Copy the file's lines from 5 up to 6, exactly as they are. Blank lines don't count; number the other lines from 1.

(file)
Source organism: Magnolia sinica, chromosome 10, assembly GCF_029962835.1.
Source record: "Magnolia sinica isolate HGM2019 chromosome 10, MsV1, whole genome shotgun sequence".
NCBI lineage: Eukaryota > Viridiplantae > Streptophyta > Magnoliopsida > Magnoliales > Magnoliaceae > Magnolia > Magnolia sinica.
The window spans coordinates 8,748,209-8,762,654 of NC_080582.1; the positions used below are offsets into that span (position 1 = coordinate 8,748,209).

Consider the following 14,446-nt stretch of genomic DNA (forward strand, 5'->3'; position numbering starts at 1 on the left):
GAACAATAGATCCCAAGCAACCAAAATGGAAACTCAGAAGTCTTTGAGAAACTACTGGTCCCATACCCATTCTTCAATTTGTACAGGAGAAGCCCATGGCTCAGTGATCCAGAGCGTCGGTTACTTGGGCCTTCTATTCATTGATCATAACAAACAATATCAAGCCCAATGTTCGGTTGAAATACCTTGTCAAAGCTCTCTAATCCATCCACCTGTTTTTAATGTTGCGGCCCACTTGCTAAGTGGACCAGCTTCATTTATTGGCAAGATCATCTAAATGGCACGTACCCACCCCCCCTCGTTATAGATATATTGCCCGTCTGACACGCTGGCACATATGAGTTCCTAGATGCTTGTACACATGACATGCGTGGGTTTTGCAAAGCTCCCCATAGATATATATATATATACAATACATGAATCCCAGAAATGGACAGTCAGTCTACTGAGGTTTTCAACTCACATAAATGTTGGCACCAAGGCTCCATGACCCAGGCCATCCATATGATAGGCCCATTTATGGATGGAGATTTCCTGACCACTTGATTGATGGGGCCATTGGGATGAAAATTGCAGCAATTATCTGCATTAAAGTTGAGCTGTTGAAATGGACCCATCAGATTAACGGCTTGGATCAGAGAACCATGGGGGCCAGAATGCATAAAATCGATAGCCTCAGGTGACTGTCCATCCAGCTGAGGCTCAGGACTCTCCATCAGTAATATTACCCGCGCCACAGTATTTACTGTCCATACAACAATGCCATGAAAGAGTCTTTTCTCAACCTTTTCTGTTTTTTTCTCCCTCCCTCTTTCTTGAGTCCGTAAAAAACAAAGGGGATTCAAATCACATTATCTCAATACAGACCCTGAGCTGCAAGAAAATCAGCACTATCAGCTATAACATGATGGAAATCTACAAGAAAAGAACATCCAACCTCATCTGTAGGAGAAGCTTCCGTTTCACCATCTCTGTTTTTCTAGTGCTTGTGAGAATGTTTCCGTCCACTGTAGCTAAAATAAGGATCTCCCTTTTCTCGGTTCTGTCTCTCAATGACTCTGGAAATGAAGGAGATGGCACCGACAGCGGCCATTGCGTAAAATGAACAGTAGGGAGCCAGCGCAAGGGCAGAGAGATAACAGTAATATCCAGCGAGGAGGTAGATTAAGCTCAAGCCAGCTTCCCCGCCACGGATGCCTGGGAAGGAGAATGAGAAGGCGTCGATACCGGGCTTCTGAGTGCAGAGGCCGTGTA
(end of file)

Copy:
Consider the following 14,446-nt stretch of genomic DNA (forward strand, 5'->3'; position numbering starts at 1 on the left):
GAACAATAGATCCCAAGCAACCAAAATGGAAACTCAGAAGTCTTTGAGAAACTACTGGTCCCATACCCATTCTTCAATTTGTACAGGAGAAGCCCATGGCTCAGTGATCCAGAGCGTCGGTTACTTGGGCCTTCTATTCATTGATCATAACAAACAATATCAAGCCCAATGTTCGGTTGAAATACCTTGTCAAAGCTCTCTAATCCATCCACCTGTTTTTAATGTTGCGGCCCACTTGCTAAGTGGACCAGCTTCATTTATTGGCAAGATCATCTAAATGGCACGTACCCACCCCCCCTCGTTATAGATATATTGCCCGTCTGACACGCTGGCACATATGAGTTCCTAGATGCTTGTACACATGACATGCGTGGGTTTTGCAAAGCTCCCCATAGATATATATATATATACAATACATGAATCCCAGAAATGGACAGTCAGTCTACTGAGGTTTTCAACTCACATAAATGTTGGCACCAAGGCTCCATGACCCAGGCCATCCATATGATAGGCCCATTTATGGATGGAGATTTCCTGACCACTTGATTGATGGGGCCATTGGGATGAAAATTGCAGCAATTATCTGCATTAAAGTTGAGCTGTTGAAATGGACCCATCAGATTAACGGCTTGGATCAGAGAACCATGGGGGCCAGAATGCATAAAATCGATAGCCTCAGGTGACTGTCCATCCAGCTGAGGCTCAGGACTCTCCATCAGTAATATTACCCGCGCCACAGTATTTACTGTCCATACAACAATGCCATGAAAGAGTCTTTTCTCAACCTTTTCTGTTTTTTTCTCCCTCCCTCTTTCTTGAGTCCGTAAAAAACAAAGGGGATTCAAATCACATTATCTCAATACAGACCCTGAGCTGCAAGAAAATCAGCACTATCAGCTATAACATGATGGAAATCTACAAGAAAAGAACATCCAACCTCATCTGTAGGAGAAGCTTCCGTTTCACCATCTCTGTTTTTCTAGTGCTTGTGAGAATGTTTCCGTCCACTGTAGCTAAAATAAGGATCTCCCTTTTCTCGGTTCTGTCTCTCAATGACTCTGGAAATGAAGGAGATGGCACCGACAGCGGCCATTGCGTAAAATGAACAGTAGGGAGCCAGCGCAAGGGCAGAGAGATAACAGTAATATCCAGCGAGGAGGTAGATTAAGCTCAAGCCAGCTTCCCCGCCACGGATGCCTGGGAAGGAGAATGAGAAGGCGTCGATACCGGGCTTCTGAGTGCAGAGGCCGTGTA